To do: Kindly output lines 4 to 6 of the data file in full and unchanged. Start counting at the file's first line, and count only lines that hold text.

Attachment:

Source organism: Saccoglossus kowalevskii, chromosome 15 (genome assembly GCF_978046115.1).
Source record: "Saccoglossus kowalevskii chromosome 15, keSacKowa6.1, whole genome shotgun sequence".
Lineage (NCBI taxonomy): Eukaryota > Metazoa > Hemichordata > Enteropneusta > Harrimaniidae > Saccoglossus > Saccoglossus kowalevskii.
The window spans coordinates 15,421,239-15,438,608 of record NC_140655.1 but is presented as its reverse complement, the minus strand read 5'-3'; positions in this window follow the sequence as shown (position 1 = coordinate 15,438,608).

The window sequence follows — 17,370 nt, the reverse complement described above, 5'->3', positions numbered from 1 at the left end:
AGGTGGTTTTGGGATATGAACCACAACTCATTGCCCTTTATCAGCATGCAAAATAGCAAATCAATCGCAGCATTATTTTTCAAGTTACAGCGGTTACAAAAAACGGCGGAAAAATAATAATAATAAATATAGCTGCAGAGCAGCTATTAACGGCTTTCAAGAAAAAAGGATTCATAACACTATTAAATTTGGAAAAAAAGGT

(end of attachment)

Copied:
The window spans coordinates 15,421,239-15,438,608 of record NC_140655.1 but is presented as its reverse complement, the minus strand read 5'-3'; positions in this window follow the sequence as shown (position 1 = coordinate 15,438,608).

The window sequence follows — 17,370 nt, the reverse complement described above, 5'->3', positions numbered from 1 at the left end:
AGGTGGTTTTGGGATATGAACCACAACTCATTGCCCTTTATCAGCATGCAAAATAGCAAATCAATCGCAGCATTATTTTTCAAGTTACAGCGGTTACAAAAAACGGCGGAAAAATAATAATAATAAATATAGCTGCAGAGCAGCTATTAACGGCTTTCAAGAAAAAAGGATTCATAACACTATTAAATTTGGAAAAAAAGGT